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Global Crisis/Innovation Blog

Productivity: Good News or Bad News?

By Shlomo Maital

    There are endless numbers of awful good news/bad news jokes.  Here is one of the worst.  Doctor: I have good news and bad news. Patient: What is the good news?  Doctor: You have 24 hours to live!  Patient:  THAT’S THE GOOD NEWS! WHAT IS THE BAD NEWS?  Doctor: I forgot to call you yesterday.

   In today’s global economy, productivity growth is one of those jokes.  The good news is that unlike all other global or local recessions, productivity in most countries has continued to grow strongly.  The reason:  Companies have been very quick to fire or lay off workers, right from the start, and the remaining workers, fearing for their jobs, have worked far harder and far smarter. 

  This is also very bad news.  Why?  

   It is true by definition that GDP growth is identically equal to a) the rate of growth in GDP per worker (labor productivity) plus the rate of growth in the number of (employed) workers.   If labor productivity grows as fast as GDP, then there is no need to hire more workers.  And that is precisely what is happening, in the US, Europe and China.

  The data?  The IMF has revised its 2010 GDP growth forecast upward for the world, to 4.1 percent.  Good news.  Almost all of that growth will come from productivity growth, rather than from new hires.  Bad news.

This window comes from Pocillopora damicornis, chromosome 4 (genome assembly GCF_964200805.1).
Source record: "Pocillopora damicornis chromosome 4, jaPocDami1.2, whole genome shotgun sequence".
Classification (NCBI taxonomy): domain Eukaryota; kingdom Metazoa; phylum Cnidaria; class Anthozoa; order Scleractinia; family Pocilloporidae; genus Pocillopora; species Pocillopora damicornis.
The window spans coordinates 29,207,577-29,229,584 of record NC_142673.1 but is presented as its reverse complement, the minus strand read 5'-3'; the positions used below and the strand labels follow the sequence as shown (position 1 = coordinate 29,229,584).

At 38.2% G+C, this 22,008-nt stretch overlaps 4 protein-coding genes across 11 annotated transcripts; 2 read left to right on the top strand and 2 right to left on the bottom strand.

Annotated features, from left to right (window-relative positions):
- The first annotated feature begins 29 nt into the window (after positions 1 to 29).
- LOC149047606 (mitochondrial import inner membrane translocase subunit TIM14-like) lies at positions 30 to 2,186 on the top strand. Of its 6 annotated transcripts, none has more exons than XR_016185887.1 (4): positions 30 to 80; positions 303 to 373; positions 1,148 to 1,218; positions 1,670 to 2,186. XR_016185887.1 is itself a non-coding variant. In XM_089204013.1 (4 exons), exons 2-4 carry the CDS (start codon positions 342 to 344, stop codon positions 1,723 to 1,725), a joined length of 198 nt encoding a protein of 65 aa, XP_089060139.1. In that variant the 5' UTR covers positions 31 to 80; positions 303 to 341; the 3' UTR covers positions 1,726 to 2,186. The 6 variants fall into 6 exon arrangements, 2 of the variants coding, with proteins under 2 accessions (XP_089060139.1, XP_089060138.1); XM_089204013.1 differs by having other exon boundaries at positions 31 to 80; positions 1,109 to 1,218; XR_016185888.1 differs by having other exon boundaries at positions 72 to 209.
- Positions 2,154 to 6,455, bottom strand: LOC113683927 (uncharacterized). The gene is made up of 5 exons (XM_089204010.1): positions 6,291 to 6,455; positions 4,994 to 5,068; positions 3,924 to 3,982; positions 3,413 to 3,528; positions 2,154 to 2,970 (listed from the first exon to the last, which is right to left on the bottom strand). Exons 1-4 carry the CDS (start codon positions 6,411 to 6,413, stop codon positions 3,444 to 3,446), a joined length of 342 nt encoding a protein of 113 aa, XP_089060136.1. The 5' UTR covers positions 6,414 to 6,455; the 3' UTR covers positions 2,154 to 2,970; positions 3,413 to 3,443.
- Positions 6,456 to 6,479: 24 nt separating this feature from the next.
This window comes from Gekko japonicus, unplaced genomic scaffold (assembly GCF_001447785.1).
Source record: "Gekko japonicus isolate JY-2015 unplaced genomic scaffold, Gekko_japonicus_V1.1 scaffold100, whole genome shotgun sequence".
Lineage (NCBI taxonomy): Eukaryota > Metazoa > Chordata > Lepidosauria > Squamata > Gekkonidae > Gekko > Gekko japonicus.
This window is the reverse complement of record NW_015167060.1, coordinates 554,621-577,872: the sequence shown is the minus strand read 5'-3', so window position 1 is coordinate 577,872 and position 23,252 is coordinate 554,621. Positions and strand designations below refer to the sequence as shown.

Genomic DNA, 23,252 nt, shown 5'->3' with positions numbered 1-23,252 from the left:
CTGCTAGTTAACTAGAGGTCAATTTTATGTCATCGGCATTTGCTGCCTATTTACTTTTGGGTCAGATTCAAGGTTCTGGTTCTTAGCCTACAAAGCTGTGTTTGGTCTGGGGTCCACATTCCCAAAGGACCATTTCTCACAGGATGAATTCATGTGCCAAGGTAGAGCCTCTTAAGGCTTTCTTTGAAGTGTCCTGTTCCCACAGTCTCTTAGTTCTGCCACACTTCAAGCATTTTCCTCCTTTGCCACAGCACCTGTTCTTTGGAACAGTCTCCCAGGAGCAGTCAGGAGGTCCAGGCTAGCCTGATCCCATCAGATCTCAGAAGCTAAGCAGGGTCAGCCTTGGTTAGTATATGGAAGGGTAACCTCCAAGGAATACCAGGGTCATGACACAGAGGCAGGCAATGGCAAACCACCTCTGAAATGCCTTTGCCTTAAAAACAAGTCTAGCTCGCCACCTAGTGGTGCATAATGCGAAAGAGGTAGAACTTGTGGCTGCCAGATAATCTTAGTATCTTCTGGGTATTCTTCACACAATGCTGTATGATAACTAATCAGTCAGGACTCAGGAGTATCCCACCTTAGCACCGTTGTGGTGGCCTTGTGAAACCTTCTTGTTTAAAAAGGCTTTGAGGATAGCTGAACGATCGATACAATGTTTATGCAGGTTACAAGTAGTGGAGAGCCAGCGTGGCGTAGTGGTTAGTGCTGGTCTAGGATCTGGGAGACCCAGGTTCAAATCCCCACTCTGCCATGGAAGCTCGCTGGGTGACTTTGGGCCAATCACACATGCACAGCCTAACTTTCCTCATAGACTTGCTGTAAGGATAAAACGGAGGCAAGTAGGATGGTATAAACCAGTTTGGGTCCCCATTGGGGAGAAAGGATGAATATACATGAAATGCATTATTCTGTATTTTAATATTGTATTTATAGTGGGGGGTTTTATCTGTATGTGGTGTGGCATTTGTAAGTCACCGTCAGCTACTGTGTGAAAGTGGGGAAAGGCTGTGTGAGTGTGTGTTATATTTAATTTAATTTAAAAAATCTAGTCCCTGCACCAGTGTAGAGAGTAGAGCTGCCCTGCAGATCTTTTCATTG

In China labor productivity growth for 2010 is forecasted to grow at an astonishing rate of 7.7 per cent.  GDP will grow by 8 per cent. That means that employment will barely grow at all.  The upside of this is that employment will at least remain steady, without massive layoffs.  The downside is that there will be few new jobs for migrants coming from the West. 

  In the US, 2nd Q. 2010,  business-sector output grew by 3.7 per cent (good news) and all of that increase came from increased productivity (bad news for workers). 

   The implication for individuals all over the world, especially young people entering the labor market or planning to, is rather cruel:  Darwin’s survival of the fittest has come to global labor markets. In future, you will have to navigate your skills flexibly and rapidly, change them often, learn new skills and abandon old ones, and stay a step ahead of the rapidly changing labor and goods markets.  Those who fail will be unable to find gainful employment, and if they remain stuck in old patterns and old skills, they may never work again.


Blog entries written by Prof. Shlomo Maital

Shlomo Maital
September 2010
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